There are many different types of mustard that are perfect for growing in a polytunnel. Which mustard or mustards you will choose will depend on what you want from your crop. Various mustards are grown as a fast-growing and hardy salad crop – one of the easiest things to grow in your polytunnel and useful over the colder months and for filling the 'hungry gap' in the spring. Other mustards are grown for their seeds, which are ground for use in the traditional condiment. Still other mustards are used as a 'green manure' – sown with brassicas in crop rotation and dug into the ground to add nutrients and replenish the soil.
Mustard is a perfect crop for children or beginner gardeners as it is so easy and quick to grow. Sow mustard leaves for salad throughout the summer and into autumn in your polytunnel and you can be harvesting cut and come again leaves within only a few weeks. As the plants begin to grow, you may wish to thin them out to a spacing of around 20cm. You can eat the plants you thin. Over winter, there are many type of mustard that will cope with the temperatures – just add extra protection if you live in a particularly chilly part of the UK. Mustard will not grow as quickly over winter but if you planted some in late summer then you could have some plants from which you will be able to harvest all through the coldest months. Successional planting will allow you to enjoy fresh and spicy salad leaves pretty much all year round.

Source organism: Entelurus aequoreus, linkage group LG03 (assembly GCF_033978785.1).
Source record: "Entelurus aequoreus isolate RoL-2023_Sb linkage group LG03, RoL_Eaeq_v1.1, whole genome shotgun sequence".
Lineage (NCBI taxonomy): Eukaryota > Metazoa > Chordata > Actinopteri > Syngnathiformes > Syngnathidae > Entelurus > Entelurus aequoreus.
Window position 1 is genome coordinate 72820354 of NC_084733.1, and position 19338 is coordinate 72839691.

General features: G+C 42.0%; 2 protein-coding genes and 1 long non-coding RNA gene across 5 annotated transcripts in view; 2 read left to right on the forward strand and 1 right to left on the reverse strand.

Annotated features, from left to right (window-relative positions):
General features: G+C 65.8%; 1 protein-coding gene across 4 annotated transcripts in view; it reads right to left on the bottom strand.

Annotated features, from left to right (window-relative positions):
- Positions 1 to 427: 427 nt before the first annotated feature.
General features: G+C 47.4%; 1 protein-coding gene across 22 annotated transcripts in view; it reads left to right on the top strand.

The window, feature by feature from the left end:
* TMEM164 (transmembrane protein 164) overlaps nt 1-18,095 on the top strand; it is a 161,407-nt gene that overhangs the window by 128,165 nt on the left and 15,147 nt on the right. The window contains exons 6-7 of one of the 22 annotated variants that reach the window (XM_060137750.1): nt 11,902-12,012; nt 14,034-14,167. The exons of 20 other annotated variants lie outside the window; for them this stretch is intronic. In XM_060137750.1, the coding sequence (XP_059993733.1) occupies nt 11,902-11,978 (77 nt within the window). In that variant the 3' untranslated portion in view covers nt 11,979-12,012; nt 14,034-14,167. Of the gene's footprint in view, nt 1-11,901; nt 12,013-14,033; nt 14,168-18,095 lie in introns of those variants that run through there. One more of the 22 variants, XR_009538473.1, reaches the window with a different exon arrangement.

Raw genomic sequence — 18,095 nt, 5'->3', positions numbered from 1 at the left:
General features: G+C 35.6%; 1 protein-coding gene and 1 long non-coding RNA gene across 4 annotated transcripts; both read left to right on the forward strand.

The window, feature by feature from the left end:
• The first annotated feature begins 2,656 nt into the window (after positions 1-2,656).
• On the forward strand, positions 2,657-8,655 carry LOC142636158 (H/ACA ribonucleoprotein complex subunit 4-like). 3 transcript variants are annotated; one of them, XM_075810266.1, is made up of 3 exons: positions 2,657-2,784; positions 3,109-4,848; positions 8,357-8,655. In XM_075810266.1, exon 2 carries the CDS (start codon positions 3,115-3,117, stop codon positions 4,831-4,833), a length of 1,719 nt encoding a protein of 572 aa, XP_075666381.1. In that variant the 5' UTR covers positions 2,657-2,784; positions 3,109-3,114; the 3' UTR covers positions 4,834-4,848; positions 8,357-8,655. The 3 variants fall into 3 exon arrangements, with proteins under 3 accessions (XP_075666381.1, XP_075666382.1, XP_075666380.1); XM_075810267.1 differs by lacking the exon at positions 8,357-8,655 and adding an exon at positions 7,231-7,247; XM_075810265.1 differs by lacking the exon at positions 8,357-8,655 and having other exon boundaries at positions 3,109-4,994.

If you are sowing mustard for seed then it is usual to sow the seeds around three weeks before your last frost date in Spring. Plant seeds roughly an inch apart and then thin to a spacing of around 5 inches once the seedlings emerge. The spacing is more important for plants for seed since the plants will be getting much bigger before they are harvested and will therefore use more resources in terms of the soil and water they require. Water well to prevent a check on growth that can cause plants to bolt in warm weather, since the seeds produced in such circumstances will not be as good as those produced in the natural order of things.
Mustards are often also used as a green manure or 'catch crop'. It is important to take care of the soil in your polytunnel beds and mustard is often sown after summer crops are removed and dug in after around six weeks to enrich the soil. Be sure to dig in the mustard before it goes to seed, or mustard will be popping up everywhere!
Simply harvest mustard leaves as you want them for salads and stir fries and other recipes. Collect seed pods when they are fully ripened but before they drop seed and dry these in or on paper before using or storing. Seed can be used fresh or dried and stored for later use.